Communicate effectively. Some skippers want a constant stream of information being fed to them about puffs, waves, distance and angle to the mark, sail trim, tactical suggestions (when to tack, when to stand on), info on competitors; When they tack, how they are pointing, their relative speed, do they have better wind etc. Some skippers want you to just be quiet.
Don't wander around the deck. Keep movements to a minimum and keep your weight in the "right" spot. Heel the boat according to conditions, move weight fore and aft as directed by the helmsman. Hike HARD. Basically, make all your movements pre-calculated and mak them efficient.
With the above in mind, be especially careful about the foredeck. Adding weight upfront kills speed in a hurry. If you must step on the foredeck, have a thought out plan in your mind. For example, don't stomp out on the foredeck to adjust the spin gear and then realize you've forgotten to give yourself enough slack, forcing you to stomp back to release it.
When hoisting, hoist for all you're worth. No matter how fast you hoist it, you could still do it faster. Don't worry, the cockpit crew will remind you.
When dousing, douse for all you're worth. Get the foot of the spinnaker onboard and pull it in as fast as humanly possible. It still won't be fast enough. Don't worry, the cockpit crew will remind you.
If you're on foredeck, run your tapes on the spinnaker. Don't trust it was done correctly by the last guy. Run your own spinnaker lines/sheets. Don't trust they were rigged properly by the last guy. Be very loud and clear when you need slack on the sheets and particularly when the pole is made. Even though you are foredeck crew, stay off the foredeck. Don't worry though, if you've made any mistakes, the cockpit crew will remind you. Make sure you help out your helmsman at the start; Be sure to work out the signals ahead of time, but you likely want to give them signals for how many boat lengths you are away from the line as well as if there are any boats underneath you that could force you up or over early.
If you're in the cockpit, talk to the skipper. Give them feedback on windstrength, trim constantly.
Jib trimmer? Be quick on the jib, but not too soon. On a 26', you should be able to get it trimmed fast enough to not need the winch. Communicate well with the skipper, on my main crew, the ready symbol is given by the helmsman, but the timing of the actual tack is based off the jib trimmers action of removing the winch handle. As soon as they are out, we are going. Keep the spare jibsheet wrapped loosely on the windward winch and keep the slack out of the windward line. At the start of a race, keep the winch handles out of the winches and have one person do both sides of the cockpit... this may not be necessary if you don't spin on a dime, but it helps if you're dicing it up at the start. Don't forget to remind the foredeck crew about their mistakes, they need all the advice and backseat driving you can give them.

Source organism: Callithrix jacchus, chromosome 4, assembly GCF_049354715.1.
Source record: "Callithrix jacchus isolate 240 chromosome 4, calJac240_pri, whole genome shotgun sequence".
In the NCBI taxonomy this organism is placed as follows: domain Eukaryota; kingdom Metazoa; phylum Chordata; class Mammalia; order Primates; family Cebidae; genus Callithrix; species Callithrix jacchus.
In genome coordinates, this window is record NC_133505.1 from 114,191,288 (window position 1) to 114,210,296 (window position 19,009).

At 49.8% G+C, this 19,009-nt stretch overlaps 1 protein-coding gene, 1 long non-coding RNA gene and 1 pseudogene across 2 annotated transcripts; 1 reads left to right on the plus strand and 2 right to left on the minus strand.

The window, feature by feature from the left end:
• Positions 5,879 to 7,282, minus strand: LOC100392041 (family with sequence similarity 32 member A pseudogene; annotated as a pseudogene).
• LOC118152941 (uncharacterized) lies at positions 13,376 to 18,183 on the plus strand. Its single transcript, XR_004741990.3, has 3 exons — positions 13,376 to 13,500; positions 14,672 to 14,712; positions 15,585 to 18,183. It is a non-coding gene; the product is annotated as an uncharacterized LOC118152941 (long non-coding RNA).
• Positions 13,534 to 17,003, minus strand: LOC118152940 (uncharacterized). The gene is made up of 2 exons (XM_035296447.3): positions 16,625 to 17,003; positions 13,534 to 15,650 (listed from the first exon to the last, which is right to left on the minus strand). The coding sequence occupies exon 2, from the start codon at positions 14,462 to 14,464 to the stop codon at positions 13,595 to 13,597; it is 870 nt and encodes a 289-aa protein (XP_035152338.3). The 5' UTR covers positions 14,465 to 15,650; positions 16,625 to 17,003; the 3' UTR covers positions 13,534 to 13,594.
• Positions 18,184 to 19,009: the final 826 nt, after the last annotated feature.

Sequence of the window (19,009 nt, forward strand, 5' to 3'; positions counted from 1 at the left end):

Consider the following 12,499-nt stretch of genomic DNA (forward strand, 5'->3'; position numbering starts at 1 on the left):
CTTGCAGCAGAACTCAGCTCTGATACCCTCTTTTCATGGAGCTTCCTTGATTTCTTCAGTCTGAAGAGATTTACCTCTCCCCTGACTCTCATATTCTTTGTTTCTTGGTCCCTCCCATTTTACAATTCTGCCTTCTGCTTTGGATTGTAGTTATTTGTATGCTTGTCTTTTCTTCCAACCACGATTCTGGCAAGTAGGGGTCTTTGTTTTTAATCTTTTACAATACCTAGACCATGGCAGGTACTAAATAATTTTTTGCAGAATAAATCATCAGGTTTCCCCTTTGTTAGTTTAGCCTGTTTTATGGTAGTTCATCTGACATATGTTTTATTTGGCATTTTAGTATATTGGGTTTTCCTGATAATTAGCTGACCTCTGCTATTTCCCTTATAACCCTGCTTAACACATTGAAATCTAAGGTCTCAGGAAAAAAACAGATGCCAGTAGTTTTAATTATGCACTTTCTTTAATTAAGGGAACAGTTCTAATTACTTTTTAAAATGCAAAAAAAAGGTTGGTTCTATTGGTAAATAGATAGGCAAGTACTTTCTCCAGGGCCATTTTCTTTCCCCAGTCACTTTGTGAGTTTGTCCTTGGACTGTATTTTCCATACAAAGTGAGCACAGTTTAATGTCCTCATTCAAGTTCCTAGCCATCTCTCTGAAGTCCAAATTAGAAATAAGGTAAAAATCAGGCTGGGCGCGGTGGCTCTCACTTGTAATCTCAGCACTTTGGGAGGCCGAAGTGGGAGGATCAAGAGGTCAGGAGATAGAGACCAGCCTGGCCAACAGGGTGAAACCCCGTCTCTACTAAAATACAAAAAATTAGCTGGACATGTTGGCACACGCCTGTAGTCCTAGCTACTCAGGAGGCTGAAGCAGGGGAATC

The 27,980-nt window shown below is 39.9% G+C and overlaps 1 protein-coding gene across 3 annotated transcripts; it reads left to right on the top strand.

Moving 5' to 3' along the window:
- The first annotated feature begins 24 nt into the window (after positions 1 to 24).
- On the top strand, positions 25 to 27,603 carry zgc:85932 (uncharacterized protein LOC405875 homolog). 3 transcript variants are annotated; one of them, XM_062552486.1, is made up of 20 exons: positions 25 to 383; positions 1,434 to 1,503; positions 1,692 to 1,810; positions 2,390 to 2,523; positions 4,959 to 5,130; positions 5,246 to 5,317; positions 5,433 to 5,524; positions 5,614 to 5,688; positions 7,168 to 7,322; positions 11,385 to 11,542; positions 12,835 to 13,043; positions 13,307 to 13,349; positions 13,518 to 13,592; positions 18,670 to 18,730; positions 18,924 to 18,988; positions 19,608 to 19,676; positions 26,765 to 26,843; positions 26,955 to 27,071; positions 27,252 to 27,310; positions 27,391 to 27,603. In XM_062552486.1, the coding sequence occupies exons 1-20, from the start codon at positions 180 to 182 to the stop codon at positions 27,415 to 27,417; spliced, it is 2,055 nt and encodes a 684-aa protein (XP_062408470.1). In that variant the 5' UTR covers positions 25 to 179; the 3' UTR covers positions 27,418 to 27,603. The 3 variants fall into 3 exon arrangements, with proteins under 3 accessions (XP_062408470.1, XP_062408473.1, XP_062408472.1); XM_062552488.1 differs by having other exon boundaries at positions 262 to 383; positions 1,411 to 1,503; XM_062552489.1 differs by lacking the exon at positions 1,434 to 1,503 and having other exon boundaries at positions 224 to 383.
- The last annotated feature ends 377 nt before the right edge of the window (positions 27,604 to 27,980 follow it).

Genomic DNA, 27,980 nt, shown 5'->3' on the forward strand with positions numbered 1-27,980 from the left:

Main? Follow the helmsman, don't wait for him to tell you. Look up. Wear sunscreen - your ball cap doesn't protect your face while you're constantly staring straight up at the tell tales, camber, twist etc. Hike out! I don't know if the helmsman also does main on your boat, but lots of main trimmers don't bother hiking after they have the sails set. Also, once you hear the helmsman or jib trimmer remind the foredeck crew about their mistakes, be sure to chime in. A second or third voice really helps the situation.
I'm not qualified to give advice as a helmsman... so take the following for what it's worth.
Don't hit anything. Sail to your target speeds. If you don't have target speeds, find them. Counter-intuitively, if the wind drops head up to bleed off speed as your target speed is lower now - this gains you a bit to windward. If the wind increases, bear-off a touch to pick up speed to meet your targets - you will be faster to your target speed and then able to get back up onto your angle faster. Watch for waves, they stop you dead. Listen to your crew. Talk to your crew. Don't bang the corners unless you need a hail-mary. Take the long tack first. ok, so much more, but since you won't be at the helm, just remember, to remind your foredeck crew of their mistakes, you're the helmsman, it's your job.
Lastly, bring cookies. They make up for any mistakes.